While rummaging among old papers I chanced on a battered typewritten piece, probably belonging to my father (I recognised his handwriting in the corrections that were added to the text). It was a discourse on friendship which he might have copied, in translation, for reasons known to him alone, from one of the ancient philosophers who wrote on friendship. I tried to make out who it could have been, but it was hard, there was no frame of reference. There was a passage that struck me, in which the author claimed that no friendship was possible between a man and a woman because friendship is based on a physiological affinity and among people of different sex the physiological element gives rise to fusions or clashes which are typical of love. If you recognise the argument, please let me know.
My view is that only an ancient philosopher would have written that, for friendship in the ancient world was something that pertained to men and men alone. Also 'physiological affinities' strikes me as being connected to the theory of body humors, which is associated with Hippocrates.
As I said, I could not identify the source but this reflection on friendship sent me straight to the great writings on friendship by Plato and Aristotle. Let's deal immediately with the elephant in the room: in the ancient world, women had virtually no status, thus these discussions of friendship are about men. This, however, does not mean that we should dismiss the writings of these philosophers, for indeed there is much we can derive by mining the ancients and applying their thinking to our contemporary world, with due changes.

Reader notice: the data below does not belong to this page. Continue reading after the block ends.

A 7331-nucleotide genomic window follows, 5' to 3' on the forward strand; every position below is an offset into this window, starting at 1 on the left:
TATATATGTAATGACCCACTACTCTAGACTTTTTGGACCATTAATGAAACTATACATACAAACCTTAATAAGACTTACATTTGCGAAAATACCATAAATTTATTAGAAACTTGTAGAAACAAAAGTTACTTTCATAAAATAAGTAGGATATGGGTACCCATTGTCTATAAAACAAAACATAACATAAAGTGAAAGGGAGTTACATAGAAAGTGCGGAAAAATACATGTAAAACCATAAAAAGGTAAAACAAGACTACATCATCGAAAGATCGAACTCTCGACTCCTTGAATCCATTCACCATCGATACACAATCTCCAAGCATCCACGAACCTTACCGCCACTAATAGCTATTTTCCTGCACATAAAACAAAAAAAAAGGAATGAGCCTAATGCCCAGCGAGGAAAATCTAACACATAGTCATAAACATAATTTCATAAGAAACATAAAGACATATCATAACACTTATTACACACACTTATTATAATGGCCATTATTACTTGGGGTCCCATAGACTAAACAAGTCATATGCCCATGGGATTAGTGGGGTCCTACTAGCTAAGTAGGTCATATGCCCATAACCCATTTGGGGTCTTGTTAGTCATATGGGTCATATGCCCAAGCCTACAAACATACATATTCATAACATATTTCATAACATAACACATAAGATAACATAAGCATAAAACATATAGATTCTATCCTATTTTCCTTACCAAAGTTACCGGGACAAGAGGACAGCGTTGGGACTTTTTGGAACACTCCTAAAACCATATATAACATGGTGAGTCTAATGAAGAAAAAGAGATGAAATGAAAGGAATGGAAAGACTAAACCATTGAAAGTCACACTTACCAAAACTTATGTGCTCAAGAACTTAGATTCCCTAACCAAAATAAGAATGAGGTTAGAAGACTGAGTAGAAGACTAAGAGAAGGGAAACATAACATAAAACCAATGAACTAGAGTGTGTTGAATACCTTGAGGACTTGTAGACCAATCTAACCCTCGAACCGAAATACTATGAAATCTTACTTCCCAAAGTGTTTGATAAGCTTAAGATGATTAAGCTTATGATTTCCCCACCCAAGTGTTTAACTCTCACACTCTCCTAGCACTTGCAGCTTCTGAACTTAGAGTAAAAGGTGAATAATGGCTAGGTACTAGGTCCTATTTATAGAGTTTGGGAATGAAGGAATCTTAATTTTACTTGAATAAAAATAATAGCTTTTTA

Friendship is a slippery concept in the day and age of social media friends, who could not be further from the φιλοι of the time of Plato and Aristotle. Friendship ( or φιλια) is discussed by Plato in the Lysis . Friendship and love have much in common, says Plato, but then in the dialogue Socrates (Plato often discusses his ideas using Socrates as his main character and narrator) raises the fiollowing points:Friendship occurs between people who are similar, interpreted by Socrates as friendship between good men.
Friendship may arise between men who are dissimilar.
Friendship arises between men who are neither good nor bad and good men.
Friendship arises between those who are related (οἰκεῖοι "not kindred") by the nature of their souls.